The National Industrial Court sends a wake-up call to the Nigerian media industry.
Timbuktu media, owned by the first African Pulitzer award winner, Dele Olojede, has five days to pay N5 million to six former employees of the company, a Lagos court has ruled.
In what is seen as a major wake-up call to the industry notorious for owing staff long period of unpaid wages, Justice B. B. Kanyip of the National Industrial Court, in giving the order to the media house, said: “It is…my order that the defendant shall accordingly pay to each of the claimants the sum of money as stipulated against his/her name within 30 days of this judgement.”
The judgement was made on March 6 and the 30 days would lapse on April 6, five days from Tuesday.
Six former staff of the company: Olukayode Thomas, Opeyemi Nyela Olus, Ireyimika Esther Oyegbami, Ayodamola Olufunto Owoseye, Olusola Richard Babarinsa and Bolade Olusegun Oladoye, sued the company in 2011 over allegations of breach of contract.
Mr. Thomas asked the court to compel Mr. Olojede’s company to pay his entitlements. He resigned from Timbuktu Media in April 2010 and went to court a year after when the company refused to pay all his entitlements.
The five others sued Timbuktu Media for wrongful termination of their employment in 2011 and refusal of the company to pay their entitlements.
The court ordered the company to pay the six claimants amounts ranging from N527, 000 to N1.1 million.
Timbuktu Media, the brainchild of Mr. Olojede, debuted as an online publication 234next.com in 2008, before Next on Sunday and Next Daily hit the newsstands shortly after.
The medium was renowned for its ground breaking investigative stories, uniquely designed print, and overall quality of content.
It was however bogged down by management challenges and a harsh Nigerian business climate. Its transparent news reporting constantly irritated government officials and private entrepreneurs who saw it as unyielding in its crusade against bad governance, corruption, and abuse of power.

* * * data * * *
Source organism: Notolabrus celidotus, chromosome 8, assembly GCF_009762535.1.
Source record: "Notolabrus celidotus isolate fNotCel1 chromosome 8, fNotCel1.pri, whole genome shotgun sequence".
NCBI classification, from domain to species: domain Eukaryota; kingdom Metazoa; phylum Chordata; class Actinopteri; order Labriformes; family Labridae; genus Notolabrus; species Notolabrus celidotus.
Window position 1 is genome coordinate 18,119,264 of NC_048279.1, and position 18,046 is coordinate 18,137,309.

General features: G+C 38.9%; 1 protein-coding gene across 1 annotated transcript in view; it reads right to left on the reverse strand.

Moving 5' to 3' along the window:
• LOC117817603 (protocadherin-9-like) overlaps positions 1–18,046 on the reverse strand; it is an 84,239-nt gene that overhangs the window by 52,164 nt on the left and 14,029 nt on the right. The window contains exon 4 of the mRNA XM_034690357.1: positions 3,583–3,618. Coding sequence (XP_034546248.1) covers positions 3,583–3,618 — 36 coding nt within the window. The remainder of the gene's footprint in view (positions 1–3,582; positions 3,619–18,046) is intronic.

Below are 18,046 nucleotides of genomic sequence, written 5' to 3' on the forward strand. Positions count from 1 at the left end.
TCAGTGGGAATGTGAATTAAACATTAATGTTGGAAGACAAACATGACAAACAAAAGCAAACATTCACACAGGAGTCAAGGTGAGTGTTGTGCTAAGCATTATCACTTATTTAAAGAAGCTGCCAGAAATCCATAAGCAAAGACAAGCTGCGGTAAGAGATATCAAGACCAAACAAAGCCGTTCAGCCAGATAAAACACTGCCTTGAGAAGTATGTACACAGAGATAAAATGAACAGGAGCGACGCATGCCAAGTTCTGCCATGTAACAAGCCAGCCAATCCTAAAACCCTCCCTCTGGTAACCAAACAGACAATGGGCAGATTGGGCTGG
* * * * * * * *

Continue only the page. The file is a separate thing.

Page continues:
Justice Kanyip’s decision will most certainly give a new boost to the challenge against publishers in the media industry who have made a tradition of owing journalists months of unpaid salaries.
The wave of unpaid salaries in the face of their prostrate labour union, that hardly fight the cause of members, and the general moral slide among journalists, have been mentioned as key factors in the spread of corruption in the Nigerian media.
Download the ruling here.
Support PREMIUM TIMES' journalism of integrity and credibility
Good journalism costs a lot of money. Yet only good journalism can ensure the possibility of a good society, an accountable democracy, and a transparent government.
For continued free access to the best investigative journalism in the country we ask you to consider making a modest support to this noble endeavour.
By contributing to PREMIUM TIMES, you are helping to sustain a journalism of relevance and ensuring it remains free and available to all.
TEXT AD: Call Willie - +2348098788999